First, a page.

Compared to Fiddler on the Roof, Yentl is absolutely superb, as explained by Crack The World Shell‘s analyses:
…Yentl is a surprisingly charming period drama which has been somewhat overlooked with the passage of time. Combining Jewish faith with a romance story was always going to be a tough sell but viewers do not need to be Jewish to understand the heart of the story. Of course being a Streisand production, there is a level of expectation that Barbra herself will sing. Yentl does not disappoint in this area for all songs are performed by Streisand and form part of Yentl’s inner monologue. So this means Mandy Patinkin and Amy Irving (who are both accomplished singers in their own right) do not lend their vocals to the music, which may cause disappointment to some. Nevertheless, it is an effective device that works well within the constraints of the film. A minor niggle is that all the songs sound rather ‘samey’, an approach which is echoed by the lyricists, Alan and Marilyn Bergman who state they were inspired by the cyclic nature of the Torah.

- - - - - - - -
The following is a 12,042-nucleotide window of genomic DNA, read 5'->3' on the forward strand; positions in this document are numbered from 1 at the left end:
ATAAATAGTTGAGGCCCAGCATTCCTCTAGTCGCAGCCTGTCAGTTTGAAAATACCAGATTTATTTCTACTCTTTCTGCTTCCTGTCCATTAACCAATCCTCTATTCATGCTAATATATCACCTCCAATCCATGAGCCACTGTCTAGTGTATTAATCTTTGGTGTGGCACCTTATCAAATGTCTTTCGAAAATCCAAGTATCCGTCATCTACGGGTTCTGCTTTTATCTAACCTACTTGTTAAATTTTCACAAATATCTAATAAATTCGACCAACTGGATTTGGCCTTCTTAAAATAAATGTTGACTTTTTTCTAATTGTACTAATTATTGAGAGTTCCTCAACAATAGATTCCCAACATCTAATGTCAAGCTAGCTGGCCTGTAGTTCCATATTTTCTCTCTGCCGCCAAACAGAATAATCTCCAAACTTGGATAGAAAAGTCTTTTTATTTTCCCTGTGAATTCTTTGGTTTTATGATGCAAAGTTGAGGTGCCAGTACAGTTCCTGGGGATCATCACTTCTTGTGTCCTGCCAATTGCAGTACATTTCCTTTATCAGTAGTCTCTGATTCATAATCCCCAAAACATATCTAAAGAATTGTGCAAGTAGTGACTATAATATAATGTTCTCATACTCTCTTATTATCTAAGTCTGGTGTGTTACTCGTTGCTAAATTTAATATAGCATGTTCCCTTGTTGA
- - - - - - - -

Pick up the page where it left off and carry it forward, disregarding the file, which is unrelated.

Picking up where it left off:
Performances are well done on the whole. Streisand portrays Yentl with depth but viewers may have to suspend belief, for she does not remotely look nor sound like a man and is much more like Barbra Streisand in drag. This is further compounded when other characters in the film are supposed to believe in this disguise. But it makes compelling viewing when scenes are unintentionally subtext heavy which adds a dimension of gender fluidity with homoerotic undertones. On the other hand, Patinkin plays the passionate Avigdor with strength of masculinity and Irving is subtle in her performance as the sweet and feminine Hadass. It is interesting to note that Amy Irving (notable for winning the first ever Razzie award for worst supporting actress in Honeysuckle Rose) received both an Oscar and Razzie nomination in the Best/Worst Supporting Actress categories for her role as Hadass. She did not win either award – which perhaps signals that her performance is comfortable rather than award-winning.
While Yentl runs on for just over two hours in length, the pacing is slightly hampered by an overly drawn out introduction and could have benefited from a more lenient approach to the editing control. As it stands the main crux of the plot kicks in a bit later than expected, but when it does, it is a captivating tale. A minor qualm is that the plot feels rather hollow due to certain characters not getting enough screen time and is not as fleshed out as could be. Yet, it is an enjoyable watch. Cinematography is stunning and showcases historical locations from the former Czechoslovakia (now Czech Republic). Everything is lavishly detailed; the set designs and costumes are well done and capture the time period of perfectly. Ultimately, it is a film made with great care and commitment.